After months of teasing and constant harping on the state of its Tizen initiative, Samsung this week confirmed what many of the more astute observers of the platform figured out early on, when an executive for the company revealed that it was unlikely that any Tizen-powered devices would be officially released in the US, citing the state of the market and its relatively mature state in regards to smartphone platform saturation compared to other countries around the world. Tizen partner NTT DoCoMo also confirmed separately that the first Tizen-powered devices would see an official launch in March, presumably in Japan, with the actual devices being revealed next month during Mobile World Congress. The quote below is from Samsung Director of US Marketing for Mobile Ryan Bidan speaking to FierceWireless:
“We don’t feel the U.S. is a great test market for those kinds of products, the U.S. market is pretty mature. Bringing a new entrant here that doesn’t meet a certain performance bar would be a challenge. Recognizing that, we don’t want to set ourselves up for failure.”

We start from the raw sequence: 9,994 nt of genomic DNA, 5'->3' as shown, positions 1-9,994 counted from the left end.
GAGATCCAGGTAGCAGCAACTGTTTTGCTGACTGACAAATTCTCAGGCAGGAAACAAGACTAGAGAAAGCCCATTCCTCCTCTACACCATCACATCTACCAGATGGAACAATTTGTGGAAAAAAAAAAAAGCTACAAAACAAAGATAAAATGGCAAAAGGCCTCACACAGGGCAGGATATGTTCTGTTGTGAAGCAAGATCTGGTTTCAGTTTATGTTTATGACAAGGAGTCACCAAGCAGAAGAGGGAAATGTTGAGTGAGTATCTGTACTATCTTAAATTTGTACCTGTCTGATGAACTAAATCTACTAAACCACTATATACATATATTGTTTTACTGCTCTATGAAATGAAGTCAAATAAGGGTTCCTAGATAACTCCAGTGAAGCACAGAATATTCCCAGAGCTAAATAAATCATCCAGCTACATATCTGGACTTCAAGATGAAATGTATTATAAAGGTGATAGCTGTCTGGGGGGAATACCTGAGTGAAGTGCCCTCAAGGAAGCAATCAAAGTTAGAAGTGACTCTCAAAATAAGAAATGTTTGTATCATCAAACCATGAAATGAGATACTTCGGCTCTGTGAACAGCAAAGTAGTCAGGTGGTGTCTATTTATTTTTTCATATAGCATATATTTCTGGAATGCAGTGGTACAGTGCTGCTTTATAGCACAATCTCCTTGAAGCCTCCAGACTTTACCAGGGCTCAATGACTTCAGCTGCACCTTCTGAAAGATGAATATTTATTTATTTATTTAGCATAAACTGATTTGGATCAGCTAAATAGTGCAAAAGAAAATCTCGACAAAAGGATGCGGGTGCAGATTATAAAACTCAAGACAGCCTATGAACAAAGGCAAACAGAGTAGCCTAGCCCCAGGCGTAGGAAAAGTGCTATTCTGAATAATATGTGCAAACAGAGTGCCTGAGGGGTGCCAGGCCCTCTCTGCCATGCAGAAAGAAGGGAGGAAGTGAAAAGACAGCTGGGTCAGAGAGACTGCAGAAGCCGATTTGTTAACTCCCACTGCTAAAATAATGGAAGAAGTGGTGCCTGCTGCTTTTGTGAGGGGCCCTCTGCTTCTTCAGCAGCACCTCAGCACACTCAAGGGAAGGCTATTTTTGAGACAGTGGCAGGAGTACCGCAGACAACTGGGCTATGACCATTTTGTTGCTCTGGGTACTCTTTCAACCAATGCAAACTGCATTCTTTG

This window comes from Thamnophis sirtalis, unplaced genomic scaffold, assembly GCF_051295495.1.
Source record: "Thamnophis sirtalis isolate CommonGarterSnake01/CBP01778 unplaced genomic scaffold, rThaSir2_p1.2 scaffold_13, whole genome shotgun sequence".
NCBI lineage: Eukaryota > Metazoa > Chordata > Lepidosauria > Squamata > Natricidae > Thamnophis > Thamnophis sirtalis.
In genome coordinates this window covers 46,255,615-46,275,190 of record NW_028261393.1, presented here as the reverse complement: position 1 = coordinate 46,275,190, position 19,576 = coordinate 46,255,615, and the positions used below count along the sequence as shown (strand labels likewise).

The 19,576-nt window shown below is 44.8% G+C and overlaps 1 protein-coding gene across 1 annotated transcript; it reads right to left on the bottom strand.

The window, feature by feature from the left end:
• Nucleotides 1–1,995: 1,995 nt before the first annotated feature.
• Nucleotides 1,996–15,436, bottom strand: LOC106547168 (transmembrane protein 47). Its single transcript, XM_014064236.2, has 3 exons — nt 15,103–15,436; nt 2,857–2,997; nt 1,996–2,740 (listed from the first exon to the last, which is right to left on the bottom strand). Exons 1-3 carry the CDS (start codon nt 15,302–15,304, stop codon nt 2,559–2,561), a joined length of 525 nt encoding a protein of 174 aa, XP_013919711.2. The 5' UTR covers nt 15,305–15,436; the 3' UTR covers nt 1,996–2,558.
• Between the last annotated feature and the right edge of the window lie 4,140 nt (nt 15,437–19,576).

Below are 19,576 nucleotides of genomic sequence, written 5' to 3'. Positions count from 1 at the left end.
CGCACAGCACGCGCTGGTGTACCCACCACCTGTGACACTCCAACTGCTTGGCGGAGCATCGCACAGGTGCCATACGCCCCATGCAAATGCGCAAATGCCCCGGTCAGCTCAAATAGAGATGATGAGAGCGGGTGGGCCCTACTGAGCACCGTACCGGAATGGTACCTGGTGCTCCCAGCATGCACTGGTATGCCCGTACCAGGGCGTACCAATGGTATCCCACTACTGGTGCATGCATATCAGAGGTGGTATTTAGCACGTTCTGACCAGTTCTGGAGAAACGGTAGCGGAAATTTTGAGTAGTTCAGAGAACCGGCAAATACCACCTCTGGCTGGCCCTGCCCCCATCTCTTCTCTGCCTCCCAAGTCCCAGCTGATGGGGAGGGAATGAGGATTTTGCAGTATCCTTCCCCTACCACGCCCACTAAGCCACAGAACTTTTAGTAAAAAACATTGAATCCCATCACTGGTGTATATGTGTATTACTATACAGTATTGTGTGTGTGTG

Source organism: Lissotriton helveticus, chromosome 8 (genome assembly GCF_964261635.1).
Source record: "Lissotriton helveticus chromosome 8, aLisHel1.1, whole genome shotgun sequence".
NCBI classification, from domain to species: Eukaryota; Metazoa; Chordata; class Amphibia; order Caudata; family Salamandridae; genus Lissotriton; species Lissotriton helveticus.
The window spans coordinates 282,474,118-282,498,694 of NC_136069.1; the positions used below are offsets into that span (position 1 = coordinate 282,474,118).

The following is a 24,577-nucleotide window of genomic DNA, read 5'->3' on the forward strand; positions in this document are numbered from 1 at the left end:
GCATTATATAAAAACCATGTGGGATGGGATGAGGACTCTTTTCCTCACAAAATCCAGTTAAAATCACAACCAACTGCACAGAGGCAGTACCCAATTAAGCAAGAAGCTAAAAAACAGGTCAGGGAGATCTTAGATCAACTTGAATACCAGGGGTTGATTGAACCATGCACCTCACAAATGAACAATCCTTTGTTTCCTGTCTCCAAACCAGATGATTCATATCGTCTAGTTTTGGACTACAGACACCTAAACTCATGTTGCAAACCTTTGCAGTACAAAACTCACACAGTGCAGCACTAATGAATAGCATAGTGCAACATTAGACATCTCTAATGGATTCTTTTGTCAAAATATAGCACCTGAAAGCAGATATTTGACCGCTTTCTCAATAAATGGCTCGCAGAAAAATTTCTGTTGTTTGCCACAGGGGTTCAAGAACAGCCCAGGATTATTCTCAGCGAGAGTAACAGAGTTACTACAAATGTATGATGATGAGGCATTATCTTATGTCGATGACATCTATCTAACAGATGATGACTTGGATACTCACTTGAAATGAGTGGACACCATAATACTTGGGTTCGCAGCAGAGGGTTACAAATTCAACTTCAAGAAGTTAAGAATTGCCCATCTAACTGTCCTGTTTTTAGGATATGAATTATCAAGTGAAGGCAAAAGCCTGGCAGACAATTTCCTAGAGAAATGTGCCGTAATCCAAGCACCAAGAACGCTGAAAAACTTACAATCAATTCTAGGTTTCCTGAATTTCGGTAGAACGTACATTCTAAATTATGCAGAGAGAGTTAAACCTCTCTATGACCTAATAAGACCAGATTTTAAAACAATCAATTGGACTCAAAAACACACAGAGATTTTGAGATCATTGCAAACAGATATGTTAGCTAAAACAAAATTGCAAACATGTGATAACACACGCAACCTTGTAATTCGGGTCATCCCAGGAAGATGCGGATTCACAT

As Tizen is the merging of MeeGo with the carrier-backed LiMo initiative that never got off the ground other than having a standards group that at one time included Verizon Wireless, Samsung’s comments come at a time when the conglomerate is relying heavily on sales of Android phones in the US for the bulk of its local revenue and profit while backing an alternative that is being interpreted as yet another hedge against Google’s recent moves to close certain aspects of Android from the open source community and Google itself, which also explains why Samsung insists on duplicating certain common Google services on its phones for its TouchWiz overlay while constantly packing features into each new device that go unused or are underused.
To release a brand new platform in the US wouldn’t make sense without necessary assurances for carrier support, but this also means that like its old Bada platform, it doesn’t stand much of a chance without a US launch since Bada was also abandoned after less than 24 months of launching in Eastern Europe and Russia with one device in 2010, prior to Android coming into its own as a platform that year and ultimately being discontinued in favor of Tizen last year.
However, with Samsung spending years developing Tizen looking for an alternative that it can use without having to rely on Android, it may need to justify all of the development time and expense now instead of waiting for an opening that is rapidly closing with the rise of inexpensive Android smartphones and Google’s KitKat being a boon for entry-level smartphone manufacturers, owing to its drastically lowered hardware requirements. Tizen faces an uphill battle and next month’s expected debut at Mobile World Congress is going to be an important one for the platform and for Samsung.